ment included the names of Its backers
It was not until 1910, when the North
Coast was reincorporated as a part of
the O.-W. R & N. that the official an
nouncement of the Harriman identity
was made.
ALL A WALLA, Wash., Sept 12.
(Special.) Frontier days ami
Round-Up at Walla Walla will
be the biggest and best show ever held
in this city. From start to finish It
will be fascinating, dangerous and ex
citing. The entire three days' programme U
one grand array of entertainment and a
rejuvenation of the early days of more
than half a century ago. The big pa
rade, in which pioneers will participate,
and the paraphernalia of the olden
times that they will bring forth will be
a show of itself. The luncheon given
for these old pioneers, who blazed the
trail for the West, is a tribute to their
worth and struggles. It will be an
occasion when they can sit around
campflres and recount the events that
have transpired since they first put
foot on the soil of what was once the
big Walla Walla country. All old
timers have been invited to join In the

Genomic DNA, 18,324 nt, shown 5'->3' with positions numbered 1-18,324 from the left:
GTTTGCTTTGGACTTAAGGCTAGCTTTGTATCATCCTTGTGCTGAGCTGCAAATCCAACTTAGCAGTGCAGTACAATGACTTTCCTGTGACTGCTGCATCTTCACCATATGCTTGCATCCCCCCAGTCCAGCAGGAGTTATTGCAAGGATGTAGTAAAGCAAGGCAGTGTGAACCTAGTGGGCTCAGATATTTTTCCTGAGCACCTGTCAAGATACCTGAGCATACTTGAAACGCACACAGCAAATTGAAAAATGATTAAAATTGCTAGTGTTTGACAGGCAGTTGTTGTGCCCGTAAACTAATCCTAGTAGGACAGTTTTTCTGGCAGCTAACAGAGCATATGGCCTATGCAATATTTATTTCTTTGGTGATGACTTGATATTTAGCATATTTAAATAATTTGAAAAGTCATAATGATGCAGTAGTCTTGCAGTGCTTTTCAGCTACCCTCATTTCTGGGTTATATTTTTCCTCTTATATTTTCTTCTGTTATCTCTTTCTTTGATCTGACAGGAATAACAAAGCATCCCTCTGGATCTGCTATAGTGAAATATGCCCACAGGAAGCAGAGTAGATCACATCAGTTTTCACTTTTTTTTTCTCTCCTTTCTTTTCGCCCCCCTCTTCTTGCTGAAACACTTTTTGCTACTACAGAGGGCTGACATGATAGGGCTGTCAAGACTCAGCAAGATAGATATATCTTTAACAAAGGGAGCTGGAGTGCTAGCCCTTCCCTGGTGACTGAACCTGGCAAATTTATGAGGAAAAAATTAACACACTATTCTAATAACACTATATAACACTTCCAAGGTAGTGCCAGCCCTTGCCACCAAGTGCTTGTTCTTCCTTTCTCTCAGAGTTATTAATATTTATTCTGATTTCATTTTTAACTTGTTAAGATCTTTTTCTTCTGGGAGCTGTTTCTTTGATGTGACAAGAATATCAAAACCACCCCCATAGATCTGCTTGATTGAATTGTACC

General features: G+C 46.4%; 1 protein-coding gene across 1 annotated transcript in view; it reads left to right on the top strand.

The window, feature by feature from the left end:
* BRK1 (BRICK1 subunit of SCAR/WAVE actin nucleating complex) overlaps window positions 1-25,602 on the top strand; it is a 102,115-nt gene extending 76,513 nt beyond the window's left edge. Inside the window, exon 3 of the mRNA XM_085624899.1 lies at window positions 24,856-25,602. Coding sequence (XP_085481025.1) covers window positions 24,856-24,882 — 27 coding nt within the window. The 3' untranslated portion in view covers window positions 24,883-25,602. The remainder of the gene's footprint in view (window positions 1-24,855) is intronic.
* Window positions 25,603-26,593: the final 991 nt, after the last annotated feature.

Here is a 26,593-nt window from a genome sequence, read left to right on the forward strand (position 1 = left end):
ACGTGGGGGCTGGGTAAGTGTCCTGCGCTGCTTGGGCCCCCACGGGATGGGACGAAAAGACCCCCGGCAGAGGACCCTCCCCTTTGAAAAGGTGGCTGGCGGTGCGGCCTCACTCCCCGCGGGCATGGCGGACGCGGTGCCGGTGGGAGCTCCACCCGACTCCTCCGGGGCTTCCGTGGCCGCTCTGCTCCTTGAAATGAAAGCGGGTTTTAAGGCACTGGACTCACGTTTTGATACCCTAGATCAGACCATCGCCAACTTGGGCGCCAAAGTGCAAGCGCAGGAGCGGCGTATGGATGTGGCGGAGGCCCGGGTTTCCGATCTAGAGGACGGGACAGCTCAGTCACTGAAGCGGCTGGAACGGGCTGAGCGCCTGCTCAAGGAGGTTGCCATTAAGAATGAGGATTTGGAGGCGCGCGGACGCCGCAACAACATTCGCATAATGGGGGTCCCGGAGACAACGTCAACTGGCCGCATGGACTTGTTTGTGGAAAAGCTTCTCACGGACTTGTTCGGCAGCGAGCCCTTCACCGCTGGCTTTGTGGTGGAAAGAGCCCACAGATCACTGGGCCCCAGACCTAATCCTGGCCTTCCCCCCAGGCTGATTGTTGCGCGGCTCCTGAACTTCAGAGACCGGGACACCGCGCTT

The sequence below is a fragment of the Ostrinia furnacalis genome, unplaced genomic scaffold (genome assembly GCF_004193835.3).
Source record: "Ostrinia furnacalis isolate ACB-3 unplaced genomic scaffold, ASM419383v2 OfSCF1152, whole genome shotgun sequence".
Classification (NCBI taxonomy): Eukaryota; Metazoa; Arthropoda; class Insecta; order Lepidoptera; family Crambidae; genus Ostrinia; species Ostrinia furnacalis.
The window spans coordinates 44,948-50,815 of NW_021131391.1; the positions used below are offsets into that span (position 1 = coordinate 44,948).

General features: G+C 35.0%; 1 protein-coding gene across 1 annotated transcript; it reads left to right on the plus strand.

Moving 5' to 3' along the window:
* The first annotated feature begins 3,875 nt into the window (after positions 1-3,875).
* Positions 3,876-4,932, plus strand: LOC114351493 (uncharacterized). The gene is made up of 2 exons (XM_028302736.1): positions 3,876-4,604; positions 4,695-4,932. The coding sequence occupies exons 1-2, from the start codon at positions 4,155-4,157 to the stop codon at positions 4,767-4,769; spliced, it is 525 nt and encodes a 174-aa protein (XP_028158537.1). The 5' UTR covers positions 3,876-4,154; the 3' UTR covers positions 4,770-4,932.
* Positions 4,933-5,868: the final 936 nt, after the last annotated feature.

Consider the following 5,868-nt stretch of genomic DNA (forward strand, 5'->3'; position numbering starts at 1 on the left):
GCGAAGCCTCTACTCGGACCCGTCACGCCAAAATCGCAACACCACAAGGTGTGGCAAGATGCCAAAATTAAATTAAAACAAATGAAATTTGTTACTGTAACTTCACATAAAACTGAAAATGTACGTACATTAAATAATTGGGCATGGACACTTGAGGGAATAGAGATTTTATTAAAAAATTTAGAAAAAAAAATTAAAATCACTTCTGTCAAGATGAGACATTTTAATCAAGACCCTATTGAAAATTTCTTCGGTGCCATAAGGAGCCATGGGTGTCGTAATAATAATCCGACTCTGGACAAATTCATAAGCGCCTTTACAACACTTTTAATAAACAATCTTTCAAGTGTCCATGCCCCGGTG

The programme calls for 30 events
each day, including bucking contests,
roping wild horses and cattle, fancy
riding and roping, bulldogging cattle.
wild horse races, Indian races, cowboy
races, cowgirl races, relay races, stage
coach races, chariot races, by both men
and women of world fame, among
whom are to be seen Lucile Mulhall.
undefeated champion in more than 100
contests; Tex McLoud, who has never
been surpassed; the Wier brothers, with
their skill and daring, and many others
well fitted to compete for purses and
honors will be seen at the big per
formance. It Is not a one-man show, but an un
dertaking requiring hundreds of beasts
and hundreds of men and women prop
erly to portray the times and scenes
of the West when It was young and un
developed. In addition to the Western sports,
music lovers will be favored by a band
of renown, the Cavanaugh Band. This
aggregation is composed of musicians
of note. They will appear in every pa
Sc?r7 &r
rade and at all concerts. The famous
Cowboys' Frontier Band is another fea
ture. At the Walla Walla Frontier Days
the grandstand and bleachers are no